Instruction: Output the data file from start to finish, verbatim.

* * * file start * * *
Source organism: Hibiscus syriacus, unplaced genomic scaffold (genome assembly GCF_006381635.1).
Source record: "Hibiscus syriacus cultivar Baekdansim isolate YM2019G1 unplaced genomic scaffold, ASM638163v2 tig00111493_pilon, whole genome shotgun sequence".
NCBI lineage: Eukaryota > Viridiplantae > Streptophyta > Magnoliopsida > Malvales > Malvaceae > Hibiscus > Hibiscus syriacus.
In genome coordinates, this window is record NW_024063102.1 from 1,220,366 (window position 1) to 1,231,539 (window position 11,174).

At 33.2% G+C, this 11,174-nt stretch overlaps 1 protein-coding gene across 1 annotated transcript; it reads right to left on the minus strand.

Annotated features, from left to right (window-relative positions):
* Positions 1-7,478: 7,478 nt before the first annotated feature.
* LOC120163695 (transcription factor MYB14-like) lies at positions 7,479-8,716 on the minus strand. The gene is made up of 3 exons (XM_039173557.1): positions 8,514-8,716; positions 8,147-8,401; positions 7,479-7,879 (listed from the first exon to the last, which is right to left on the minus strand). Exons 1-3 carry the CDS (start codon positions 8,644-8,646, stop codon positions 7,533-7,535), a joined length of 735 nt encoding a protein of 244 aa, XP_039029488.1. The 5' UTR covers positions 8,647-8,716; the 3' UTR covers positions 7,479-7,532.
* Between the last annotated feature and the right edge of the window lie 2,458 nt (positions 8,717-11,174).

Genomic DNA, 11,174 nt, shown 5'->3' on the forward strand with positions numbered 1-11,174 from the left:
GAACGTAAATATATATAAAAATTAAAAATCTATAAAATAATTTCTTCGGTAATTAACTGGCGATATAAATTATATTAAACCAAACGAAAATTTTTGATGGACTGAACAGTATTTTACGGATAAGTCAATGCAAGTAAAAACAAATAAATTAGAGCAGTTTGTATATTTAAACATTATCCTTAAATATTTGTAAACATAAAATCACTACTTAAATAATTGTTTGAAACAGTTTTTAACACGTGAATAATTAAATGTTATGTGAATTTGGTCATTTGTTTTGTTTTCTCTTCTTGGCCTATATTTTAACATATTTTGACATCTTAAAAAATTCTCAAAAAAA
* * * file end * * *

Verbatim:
Source organism: Hibiscus syriacus, unplaced genomic scaffold (genome assembly GCF_006381635.1).
Source record: "Hibiscus syriacus cultivar Baekdansim isolate YM2019G1 unplaced genomic scaffold, ASM638163v2 tig00111493_pilon, whole genome shotgun sequence".
NCBI lineage: Eukaryota > Viridiplantae > Streptophyta > Magnoliopsida > Malvales > Malvaceae > Hibiscus > Hibiscus syriacus.
In genome coordinates, this window is record NW_024063102.1 from 1,220,366 (window position 1) to 1,231,539 (window position 11,174).

At 33.2% G+C, this 11,174-nt stretch overlaps 1 protein-coding gene across 1 annotated transcript; it reads right to left on the minus strand.

Annotated features, from left to right (window-relative positions):
* Positions 1-7,478: 7,478 nt before the first annotated feature.
* LOC120163695 (transcription factor MYB14-like) lies at positions 7,479-8,716 on the minus strand. The gene is made up of 3 exons (XM_039173557.1): positions 8,514-8,716; positions 8,147-8,401; positions 7,479-7,879 (listed from the first exon to the last, which is right to left on the minus strand). Exons 1-3 carry the CDS (start codon positions 8,644-8,646, stop codon positions 7,533-7,535), a joined length of 735 nt encoding a protein of 244 aa, XP_039029488.1. The 5' UTR covers positions 8,647-8,716; the 3' UTR covers positions 7,479-7,532.
* Between the last annotated feature and the right edge of the window lie 2,458 nt (positions 8,717-11,174).

Genomic DNA, 11,174 nt, shown 5'->3' on the forward strand with positions numbered 1-11,174 from the left:
GAACGTAAATATATATAAAAATTAAAAATCTATAAAATAATTTCTTCGGTAATTAACTGGCGATATAAATTATATTAAACCAAACGAAAATTTTTGATGGACTGAACAGTATTTTACGGATAAGTCAATGCAAGTAAAAACAAATAAATTAGAGCAGTTTGTATATTTAAACATTATCCTTAAATATTTGTAAACATAAAATCACTACTTAAATAATTGTTTGAAACAGTTTTTAACACGTGAATAATTAAATGTTATGTGAATTTGGTCATTTGTTTTGTTTTCTCTTCTTGGCCTATATTTTAACATATTTTGACATCTTAAAAAATTCTCAAAAAAA